The days may be getting shorter up in the northern hemisphere, but that hasn’t slowed the pace of updates to AWS. Amazon has kept on updating its cloud platform with a handful of quality-of-life changes, plus some major tweaks to how it handles Reserved Instances. Here’s the rundown:
Major changes to EC2 Reserved Instances
One of the ways for customers to get discounts on compute capacity with Amazon’s Elastic Compute Cloud is to sign up for Reserved Instances. Then they pay a set amount of money for the benefit of getting deep discounts on compute. It’s something that Amazon introduced 8 years ago and has been an important part of the company’s cloud offering since. Now, they’re making some pretty big changes.
Customers can continue to purchase those standard reserved instances, which lock down capacity in a specific set of data centers. But now they can go for a pricing benefit across the whole region, though they’ll lose that reserved capacity.
Amazon also launched new Convertible Reserved Instances, which give users a discount and let them change the sort of instances that they’re using. Users can change the instance type, operating system or tenancy of a Convertible Reserved Instance without resetting the term of their agreement.
Users can only convert to instances that are of equal or greater value to the ones that they reserved. If they decide to go bigger, they may have to pay extra. Convertible instances can save customers up to 45 percent over three years, Amazon says. That compares with roughly 60 percent savings for standard instances, which don’t let users change what they bought.
New EC2 instance types
EC2 got a couple of new instance types in the past month to support beefier workloads. For high-performance computing applications, the new P2 instances give customers access to instances with as many as 16 physical GPUs, 64 virtual CPUs, 732GiB (gibibytes) of memory and 192GiB of GPU memory. (1 GiB is roughly equivalent to 1.074GB.)
Those instances are aimed at applications that require a ton of power, like deep learning, machine learning, computational fluid dynamics, seismic analysis and genomics. All of that comes at a price — the p2.16xlarge is one of Amazon’s most expensive instance types.
On top of that, there’s also a new m4.16xlarge instance type, which expands Amazon’s latest generation of general-purpose compute instances with more power. It sports 64 virtual CPUs and 256GiB of RAM, a boost over the 40 vCPUs and 160GiB of RAM in the m4.10xlarge.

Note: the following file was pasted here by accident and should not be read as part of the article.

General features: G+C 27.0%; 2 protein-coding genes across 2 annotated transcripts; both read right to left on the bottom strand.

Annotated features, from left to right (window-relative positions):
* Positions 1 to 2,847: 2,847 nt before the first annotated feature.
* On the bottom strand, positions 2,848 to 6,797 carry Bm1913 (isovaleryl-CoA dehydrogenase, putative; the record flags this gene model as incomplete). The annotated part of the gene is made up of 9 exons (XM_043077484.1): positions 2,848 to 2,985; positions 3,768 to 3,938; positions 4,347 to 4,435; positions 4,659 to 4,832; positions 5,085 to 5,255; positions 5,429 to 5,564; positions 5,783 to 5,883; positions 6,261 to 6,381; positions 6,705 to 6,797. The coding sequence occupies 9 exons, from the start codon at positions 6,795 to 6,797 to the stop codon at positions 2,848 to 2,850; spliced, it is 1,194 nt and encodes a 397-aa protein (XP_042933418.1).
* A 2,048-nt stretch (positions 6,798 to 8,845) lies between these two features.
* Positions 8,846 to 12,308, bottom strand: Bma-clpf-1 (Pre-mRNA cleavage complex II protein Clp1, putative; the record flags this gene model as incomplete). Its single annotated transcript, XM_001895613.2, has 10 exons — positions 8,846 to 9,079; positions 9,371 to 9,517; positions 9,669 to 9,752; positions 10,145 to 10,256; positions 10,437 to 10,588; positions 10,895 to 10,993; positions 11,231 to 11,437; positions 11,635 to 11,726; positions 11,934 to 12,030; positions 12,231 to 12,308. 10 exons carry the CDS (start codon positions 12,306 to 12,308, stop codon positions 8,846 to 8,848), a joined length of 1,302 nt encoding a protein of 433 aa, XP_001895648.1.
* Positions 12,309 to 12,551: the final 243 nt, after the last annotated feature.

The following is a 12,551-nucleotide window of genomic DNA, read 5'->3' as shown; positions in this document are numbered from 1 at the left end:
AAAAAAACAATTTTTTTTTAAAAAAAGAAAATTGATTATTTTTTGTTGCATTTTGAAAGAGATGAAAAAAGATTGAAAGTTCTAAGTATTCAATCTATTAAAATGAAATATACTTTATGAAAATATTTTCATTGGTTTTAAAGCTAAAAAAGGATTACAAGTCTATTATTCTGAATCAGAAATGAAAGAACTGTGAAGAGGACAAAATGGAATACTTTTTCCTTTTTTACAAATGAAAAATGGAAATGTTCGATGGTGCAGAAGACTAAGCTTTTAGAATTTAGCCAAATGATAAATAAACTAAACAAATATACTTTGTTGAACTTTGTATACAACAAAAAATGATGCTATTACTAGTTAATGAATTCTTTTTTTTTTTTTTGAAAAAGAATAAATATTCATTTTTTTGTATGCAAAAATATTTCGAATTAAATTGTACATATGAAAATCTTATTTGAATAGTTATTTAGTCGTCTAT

Amazon is launching a new region in France next year
Parisians will be saying “bonjour” to a new AWS region sometime next year as the cloud platform’s global footprint continues to expand. By the time it launches, it will be the fourth European region for AWS, alongside existing regions in Ireland and Germany. One in the UK is slated to launch in the coming months.
AWS customers will have access to 10 availability zones across those regions to help them launch fault-tolerant applications that are being run out of European datacenters. That latter piece is important for organizations that have to comply with data sovereignty requirements.
Fleets of Spot instances can now scale to meet demand
First, there were Spot Instances, which let customers bid to use spare server time in AWS data centers on the cheap, with the knowledge that their use could be preempted. Then came Spot Fleets, which gave users a flotilla of spot instances that came together automatically for a certain capacity at a reduced price.
Now Amazon has added automatic scaling to those same Spot Fleets, so users can get additional computing power as the demands on their applications increase. The fleets can be set up to automatically scale based on a metric from AWS CloudWatch. That metric might be something like the number of messages in a Simple Queue Service queue, the CPU usage of a compute instance, or the response time of a web service.
The automatic scaling option gives users the pricing benefits of Spot Fleets while letting them adjust to meet the needs of their applications.
Enterprises get improved support
Amazon is trying to make it easier for enterprises to learn how to use its cloud with updates to its support programs. Enterprise support customers will get access to 500 qwikLabs training credits every year to help them with AWS. On top of that, those customers will also get a 30 percent discount on additional training credits.
The company is also launching a pair of complimentary reviews for Enterprise Support customers. They’ll be able to ask Amazon for a Cloud Operations Review and a Well-Architected Review as part of their subscription. Those consultations with Amazon are designed to help companies get the most use out of the cloud platform.
That’s a wrap for September, but stay tuned: Amazon is hosting a press event in San Francisco on Oct. 11 that will be headlined by AWS CEO Andy Jassy. And then Re:Invent, the company’s massive user conference, is right around the corner at the end of November.
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